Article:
Pet is here to hunt a monster.
Are you brave enough to look?
There are no more monsters anymore, or so the children in the city of Lucille are taught. With doting parents and a best friend named Redemption, Jam has grown up with this lesson all her life. But when she meets Pet, a creature made of horns and colours and claws, who emerges from one of her mother’s paintings and a drop of Jam’s blood, she must reconsider what she’s been told. Pet has come to hunt a monster, and the shadow of something grim lurks in Redemption’s house. Jam must fight not only to protect her best friend, but also to uncover the truth, and the answer to the question — How do you save the world from monsters if no one will admit they exist?
In their riveting and timely young adult debut, acclaimed novelist Akwaeke Emezi asks difficult questions about what choices a young person can make when the adults around them are in denial.
Wow wow wow! This 200-page YA novel dives into the darkest of topics within one of the brightest worlds I’ve ever seen created. In a utopian society that has eradicated “monsters,” there is no crime and no prejudice. This has led people to believe that there are no more monsters…but this assumption proves to be dangerous.
This is a story that is all about appearances and heart, and how it is not easy to differentiate a monster from an angel (literally or metaphorically). I got some serious A Wrinkle in Time vibes from Pet when an otherworldly being is simultaneously scary and comforting while offering a young person a hard choice via fantasy philosophy. I hope it goes without saying that this is EXTREMELY MY SHIT, and I was very moved by Jam, Pet, and their interactions.
The names in this book are very strange (from Jam to Redemption to Whisper to Bitter), but the story is remarkable. Jam accidentally summons a creature from her mother’s painting, a creature who looks monstrous but is built to hunt monsters…one of whom lives in her best friend’s house. Her parents don’t believe it’s possible, and I adored the themes explored around people’s fear of terrible things leading them to ignore the terrible things themselves.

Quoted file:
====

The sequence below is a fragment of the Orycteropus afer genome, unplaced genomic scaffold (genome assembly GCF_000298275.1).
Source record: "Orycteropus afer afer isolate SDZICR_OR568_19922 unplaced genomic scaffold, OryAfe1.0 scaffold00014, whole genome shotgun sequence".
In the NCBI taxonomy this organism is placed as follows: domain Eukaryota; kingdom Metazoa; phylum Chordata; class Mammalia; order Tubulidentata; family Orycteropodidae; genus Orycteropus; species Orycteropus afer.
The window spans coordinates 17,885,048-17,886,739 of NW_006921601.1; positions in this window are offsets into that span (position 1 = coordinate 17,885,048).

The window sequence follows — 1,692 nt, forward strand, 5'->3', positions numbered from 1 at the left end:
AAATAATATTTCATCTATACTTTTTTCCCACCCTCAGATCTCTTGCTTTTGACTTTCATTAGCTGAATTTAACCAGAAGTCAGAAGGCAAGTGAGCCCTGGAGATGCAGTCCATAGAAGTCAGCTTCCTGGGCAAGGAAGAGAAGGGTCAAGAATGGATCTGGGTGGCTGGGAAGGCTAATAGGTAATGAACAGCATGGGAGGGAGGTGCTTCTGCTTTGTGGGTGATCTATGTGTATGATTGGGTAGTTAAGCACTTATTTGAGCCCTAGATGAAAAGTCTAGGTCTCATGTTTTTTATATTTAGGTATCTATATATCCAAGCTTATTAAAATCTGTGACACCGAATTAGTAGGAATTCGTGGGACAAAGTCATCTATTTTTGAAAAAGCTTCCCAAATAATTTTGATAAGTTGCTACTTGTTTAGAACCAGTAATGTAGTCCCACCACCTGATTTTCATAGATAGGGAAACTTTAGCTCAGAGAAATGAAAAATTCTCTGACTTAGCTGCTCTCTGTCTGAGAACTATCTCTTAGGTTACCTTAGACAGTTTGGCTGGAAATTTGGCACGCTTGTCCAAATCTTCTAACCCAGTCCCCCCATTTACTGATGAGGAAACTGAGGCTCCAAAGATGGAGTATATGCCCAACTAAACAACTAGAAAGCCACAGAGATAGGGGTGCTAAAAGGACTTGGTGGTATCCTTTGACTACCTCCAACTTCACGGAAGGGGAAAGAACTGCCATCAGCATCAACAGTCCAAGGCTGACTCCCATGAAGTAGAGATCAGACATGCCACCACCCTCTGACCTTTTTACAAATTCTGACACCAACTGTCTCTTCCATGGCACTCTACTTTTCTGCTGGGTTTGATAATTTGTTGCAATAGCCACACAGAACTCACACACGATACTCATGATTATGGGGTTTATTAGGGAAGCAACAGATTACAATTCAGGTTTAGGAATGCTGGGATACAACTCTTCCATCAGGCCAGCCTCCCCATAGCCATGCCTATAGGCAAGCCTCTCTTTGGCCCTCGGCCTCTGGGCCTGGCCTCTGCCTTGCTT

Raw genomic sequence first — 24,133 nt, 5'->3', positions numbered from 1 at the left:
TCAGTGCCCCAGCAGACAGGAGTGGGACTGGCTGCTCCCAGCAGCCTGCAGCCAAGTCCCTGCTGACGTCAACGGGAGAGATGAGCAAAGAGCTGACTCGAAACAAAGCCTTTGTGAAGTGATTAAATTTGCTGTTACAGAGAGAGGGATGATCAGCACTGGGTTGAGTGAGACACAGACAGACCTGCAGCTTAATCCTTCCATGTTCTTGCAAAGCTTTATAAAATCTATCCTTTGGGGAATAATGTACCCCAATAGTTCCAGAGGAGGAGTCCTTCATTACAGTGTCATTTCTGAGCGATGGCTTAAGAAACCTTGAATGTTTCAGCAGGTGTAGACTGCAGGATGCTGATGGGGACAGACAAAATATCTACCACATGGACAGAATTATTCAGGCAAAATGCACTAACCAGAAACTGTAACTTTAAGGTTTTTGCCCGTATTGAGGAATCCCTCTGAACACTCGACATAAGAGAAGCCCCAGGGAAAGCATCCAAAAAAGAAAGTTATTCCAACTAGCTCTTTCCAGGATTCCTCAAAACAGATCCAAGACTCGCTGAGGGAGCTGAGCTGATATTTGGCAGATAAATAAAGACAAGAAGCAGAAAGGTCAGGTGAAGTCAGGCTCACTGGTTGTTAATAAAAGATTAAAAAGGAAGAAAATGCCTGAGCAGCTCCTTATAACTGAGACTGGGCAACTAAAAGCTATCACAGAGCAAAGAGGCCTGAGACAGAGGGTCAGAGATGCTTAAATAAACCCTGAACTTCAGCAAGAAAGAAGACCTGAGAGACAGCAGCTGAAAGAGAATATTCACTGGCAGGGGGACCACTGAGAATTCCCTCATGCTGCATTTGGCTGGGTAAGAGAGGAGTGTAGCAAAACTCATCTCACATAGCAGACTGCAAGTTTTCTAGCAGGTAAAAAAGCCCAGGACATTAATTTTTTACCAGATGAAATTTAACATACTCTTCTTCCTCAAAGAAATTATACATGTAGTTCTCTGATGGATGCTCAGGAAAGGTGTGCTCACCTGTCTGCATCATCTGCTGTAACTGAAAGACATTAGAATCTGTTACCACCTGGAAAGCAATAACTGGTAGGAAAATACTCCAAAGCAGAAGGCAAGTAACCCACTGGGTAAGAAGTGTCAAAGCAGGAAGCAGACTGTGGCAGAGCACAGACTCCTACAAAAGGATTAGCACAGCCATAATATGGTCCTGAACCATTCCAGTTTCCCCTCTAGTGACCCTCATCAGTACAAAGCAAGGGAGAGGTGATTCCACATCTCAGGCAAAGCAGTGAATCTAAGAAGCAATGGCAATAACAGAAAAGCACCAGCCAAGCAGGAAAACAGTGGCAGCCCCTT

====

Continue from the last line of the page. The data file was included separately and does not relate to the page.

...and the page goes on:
Although the label of “monster” makes the topics this book addresses a bit more palatable, I think it is only fair of me to acknowledge that there is child physical and sexual abuse in this book; it is not described, but it is known to have occurred.
Which leads me to my one complaint about Pet. Well, not even the story itself, but the book cover and design. The short length and the bright purple cover with a young girl in pajamas on the front made me assume that this was a middle grade book. When the text said Jam was 15 and she said “shit,” I went online and saw that it is categorized as YA. This makes much more sense considering the dark themes of the story, and I wish this were reflected in its design.
Pet is one of the best books I read in 2021, and I am very curious to read Emezi’s adult novels!
What Makes This Book Queer?
Jam is a 15-year old trans girl. She doesn’t speak often, preferring to sign her words instead. When she does speak aloud, it’s for something truly important. When she was three, the first word she said (yelled, actually), was “Girl! Girl! Girl!” Her parents took her tiny word for it and stopped referring to her as their son. Her knowledge of herself is respected regardless of age, and she is given access to the hormones and surgery that allow her body to develop in more feminine ways during puberty. This is all explained within a page or two as an example of how this utopia differs from our current reality. Other than this section (and I think one mention later in the book), Jam is always referred to entirely as a girl. It feels revolutionary precisely because it’s NOT the focus of the book.
Non-heteronormative relationships are also displayed in Redemption’s family. He has three parents, one of whom is non-gendered and goes by they/them pronouns. Overall, this world is just blithely accepting of everyone, and it’s beautiful.
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